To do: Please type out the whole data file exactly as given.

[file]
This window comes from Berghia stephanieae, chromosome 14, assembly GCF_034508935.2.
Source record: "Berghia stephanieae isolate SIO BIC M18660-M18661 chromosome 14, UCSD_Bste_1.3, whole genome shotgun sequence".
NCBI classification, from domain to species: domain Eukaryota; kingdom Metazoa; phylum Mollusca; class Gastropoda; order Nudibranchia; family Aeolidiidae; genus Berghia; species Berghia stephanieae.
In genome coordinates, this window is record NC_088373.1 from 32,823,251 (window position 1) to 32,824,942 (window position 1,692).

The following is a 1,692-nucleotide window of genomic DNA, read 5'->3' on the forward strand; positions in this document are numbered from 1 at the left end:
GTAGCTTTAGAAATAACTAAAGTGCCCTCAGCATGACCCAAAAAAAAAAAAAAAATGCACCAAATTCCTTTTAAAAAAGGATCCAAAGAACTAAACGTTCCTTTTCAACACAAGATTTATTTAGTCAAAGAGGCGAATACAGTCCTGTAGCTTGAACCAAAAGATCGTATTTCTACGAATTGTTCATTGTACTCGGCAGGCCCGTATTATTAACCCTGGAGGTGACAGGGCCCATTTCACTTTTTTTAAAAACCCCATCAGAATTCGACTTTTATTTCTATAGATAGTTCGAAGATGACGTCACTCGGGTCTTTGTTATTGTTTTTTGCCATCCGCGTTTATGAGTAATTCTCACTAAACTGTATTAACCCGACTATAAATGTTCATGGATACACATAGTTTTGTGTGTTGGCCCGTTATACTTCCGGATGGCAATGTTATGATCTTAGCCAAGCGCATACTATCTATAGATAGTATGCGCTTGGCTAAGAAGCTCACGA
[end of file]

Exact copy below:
This window comes from Berghia stephanieae, chromosome 14, assembly GCF_034508935.2.
Source record: "Berghia stephanieae isolate SIO BIC M18660-M18661 chromosome 14, UCSD_Bste_1.3, whole genome shotgun sequence".
NCBI classification, from domain to species: domain Eukaryota; kingdom Metazoa; phylum Mollusca; class Gastropoda; order Nudibranchia; family Aeolidiidae; genus Berghia; species Berghia stephanieae.
In genome coordinates, this window is record NC_088373.1 from 32,823,251 (window position 1) to 32,824,942 (window position 1,692).

The following is a 1,692-nucleotide window of genomic DNA, read 5'->3' on the forward strand; positions in this document are numbered from 1 at the left end:
GTAGCTTTAGAAATAACTAAAGTGCCCTCAGCATGACCCAAAAAAAAAAAAAAAATGCACCAAATTCCTTTTAAAAAAGGATCCAAAGAACTAAACGTTCCTTTTCAACACAAGATTTATTTAGTCAAAGAGGCGAATACAGTCCTGTAGCTTGAACCAAAAGATCGTATTTCTACGAATTGTTCATTGTACTCGGCAGGCCCGTATTATTAACCCTGGAGGTGACAGGGCCCATTTCACTTTTTTTAAAAACCCCATCAGAATTCGACTTTTATTTCTATAGATAGTTCGAAGATGACGTCACTCGGGTCTTTGTTATTGTTTTTTGCCATCCGCGTTTATGAGTAATTCTCACTAAACTGTATTAACCCGACTATAAATGTTCATGGATACACATAGTTTTGTGTGTTGGCCCGTTATACTTCCGGATGGCAATGTTATGATCTTAGCCAAGCGCATACTATCTATAGATAGTATGCGCTTGGCTAAGAAGCTCACGA